Champions set for a clean contest
Cards tally could be low on Juve trip
Serie A: Genoa v Juventus
BT Sport Extra, 5pm Saturday
Bet365 may have underestimated the possibility of a low card count in the televised Serie A game between Genoa and Juventus. Back under 5.5 Asian total cards at decimal odds of 1.825 – equivalent to slightly better than fractional odds of 4-5. Each yellow will count as one and each red as two.
Anything that can happen in a football match is influenced by everything else. The number of cards in a match varies with the difference in ability between the teams. The greater the difference in ability between two teams, other things being equal, the greater the chance of a low card count.
Juventus won Serie A in the last six seasons and are meaningfully better than most of their opponents, even away from home.
During those last six seasons Juve scored 70 per cent of the goals in their Serie A away games. The score-related markets for today’s game at the Stadio Luigi Ferraris suggest there is about a 73 per cent chance of Juventus scoring each goal that is scored, and that seems about right.
In games with similar goals expectations in previous seasons the chance of fewer than 5.5 cards being shown was about 63 per cent. Decimal odds of 1.825 imply a 55 per cent chance of a bet being successful. There is not an eight per cent edge in our favour but there might be some edge.
Across the last six seasons card make-ups in Juventus’s games varied from campaign to campaign, but overall they were roughly what we should have anticipated from their results.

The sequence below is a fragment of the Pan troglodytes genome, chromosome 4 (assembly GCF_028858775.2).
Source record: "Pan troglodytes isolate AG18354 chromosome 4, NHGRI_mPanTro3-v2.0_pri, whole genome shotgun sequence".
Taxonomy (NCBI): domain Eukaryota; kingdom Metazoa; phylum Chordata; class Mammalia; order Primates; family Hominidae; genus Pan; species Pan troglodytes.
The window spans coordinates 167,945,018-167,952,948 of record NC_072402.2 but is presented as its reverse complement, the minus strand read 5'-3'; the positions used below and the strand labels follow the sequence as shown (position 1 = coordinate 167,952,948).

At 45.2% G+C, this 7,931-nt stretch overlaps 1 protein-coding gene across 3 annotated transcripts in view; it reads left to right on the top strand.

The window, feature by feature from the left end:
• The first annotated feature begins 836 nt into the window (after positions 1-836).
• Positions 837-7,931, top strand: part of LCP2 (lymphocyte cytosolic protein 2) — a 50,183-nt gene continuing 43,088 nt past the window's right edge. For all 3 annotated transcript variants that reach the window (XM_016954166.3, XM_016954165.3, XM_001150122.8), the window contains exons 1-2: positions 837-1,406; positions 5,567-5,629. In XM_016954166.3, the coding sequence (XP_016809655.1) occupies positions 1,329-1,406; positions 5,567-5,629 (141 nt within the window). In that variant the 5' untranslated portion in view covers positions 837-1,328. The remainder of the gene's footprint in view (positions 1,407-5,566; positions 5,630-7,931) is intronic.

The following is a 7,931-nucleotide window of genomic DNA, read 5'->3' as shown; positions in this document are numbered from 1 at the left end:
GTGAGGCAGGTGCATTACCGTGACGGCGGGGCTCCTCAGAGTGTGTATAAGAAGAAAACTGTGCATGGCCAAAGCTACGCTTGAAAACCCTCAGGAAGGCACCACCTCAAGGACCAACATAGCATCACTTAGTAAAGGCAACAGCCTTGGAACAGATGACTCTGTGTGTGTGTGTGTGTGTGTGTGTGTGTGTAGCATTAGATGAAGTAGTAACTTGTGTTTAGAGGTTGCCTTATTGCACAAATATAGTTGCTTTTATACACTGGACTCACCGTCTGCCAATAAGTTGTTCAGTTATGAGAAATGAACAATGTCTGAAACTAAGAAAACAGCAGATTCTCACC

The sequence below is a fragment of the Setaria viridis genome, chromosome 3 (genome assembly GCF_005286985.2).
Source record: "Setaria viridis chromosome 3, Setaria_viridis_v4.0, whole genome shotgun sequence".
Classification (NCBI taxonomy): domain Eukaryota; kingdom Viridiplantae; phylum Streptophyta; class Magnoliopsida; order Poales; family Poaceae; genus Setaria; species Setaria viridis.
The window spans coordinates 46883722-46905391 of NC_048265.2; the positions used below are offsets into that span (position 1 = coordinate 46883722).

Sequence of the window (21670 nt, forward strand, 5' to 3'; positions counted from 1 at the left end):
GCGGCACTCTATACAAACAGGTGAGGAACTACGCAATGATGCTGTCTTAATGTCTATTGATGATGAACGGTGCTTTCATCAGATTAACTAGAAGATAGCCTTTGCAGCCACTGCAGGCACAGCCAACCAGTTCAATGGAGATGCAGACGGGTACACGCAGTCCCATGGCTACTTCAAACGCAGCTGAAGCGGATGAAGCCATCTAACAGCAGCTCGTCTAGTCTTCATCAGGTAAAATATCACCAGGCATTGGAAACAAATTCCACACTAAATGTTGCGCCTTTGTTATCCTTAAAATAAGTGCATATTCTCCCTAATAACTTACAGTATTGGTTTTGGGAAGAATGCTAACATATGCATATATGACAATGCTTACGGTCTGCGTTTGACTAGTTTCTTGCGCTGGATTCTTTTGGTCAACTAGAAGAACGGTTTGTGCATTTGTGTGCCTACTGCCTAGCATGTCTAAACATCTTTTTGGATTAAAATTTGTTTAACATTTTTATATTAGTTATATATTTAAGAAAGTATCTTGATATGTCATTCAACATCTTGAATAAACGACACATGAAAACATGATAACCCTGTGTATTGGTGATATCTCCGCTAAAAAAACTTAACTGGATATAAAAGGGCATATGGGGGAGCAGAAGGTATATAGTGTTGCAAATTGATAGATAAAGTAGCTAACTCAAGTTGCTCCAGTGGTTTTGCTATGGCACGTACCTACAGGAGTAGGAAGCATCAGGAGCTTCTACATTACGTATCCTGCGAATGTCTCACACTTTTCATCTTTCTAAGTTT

During the same period card counts in Genoa’s games were higher than we should have associated with their results. The chance of fewer than 5.5 cards being shown today is smaller than it would have been if Juventus were playing away to different opponents with a comparable playing strength to Genoa. But it might still be larger than 55 per cent.
Referee Luca Banti is an experienced official who has presided at nearly 200 Serie A games over 14 seasons. His bookings make-ups have been typical for the competition, so his presence should not affect in any way the prospect of a winning bet.
Only three of Juve’s last six games at Genoa finished with fewer than 5.5 cards, and each of those times the make-up was five. So none of the last half dozen make-ups was lower than five and this time we need a make-up under 5.5. But it is possible that the chance is not only better than 50 per cent but even better than 55 per cent.
Under 5.5 Asian total cards in Genoa v Juventus
1pt 1.825 bet365
Thought for the day
Last Saturday in the Premier League game between Burnley and West Brom the ball was in play for 47 minutes 30 seconds and out of play for 44 minutes 50 seconds.
In a typical Premier League game the odds of the ball being out of play at any randomly chosen moment are 11-8. At Turf Moor seven days ago they shrunk to 21-20.
That was probably just the natural consequence of a match between teams who both play in a way that can produce a lot of stoppages. More common is the sight of a team who do not want any more goals to be scored wasting time by delaying restarts.
It is ridiculous that a team who want the match to end with the current score can improve the chance of getting what they want by declining to play.
If they walked off the pitch the referee would abandon the match and in most circumstances the organisers would award three points to the other team.
But if they stay on the pitch they can reduce playing time in the rest of the match by dilly-dallying before restarts whenever possible and for as long as possible.
In a book called Basketball On Paper author Dean Oliver said NBA underdogs who were leading could increase their chance of winning by reducing the favourites’ opportunities to score.
They could do that by reducing the number of times the favourites gained possession, which they could do by making each of their own possessions last close to the maximum allowance of 24 seconds.
That is comparable in some ways to a football team passing the ball to run down the clock, and it is a legitimate tactic. So at the moment in football is the practice of keeping the ball dead. It should not be.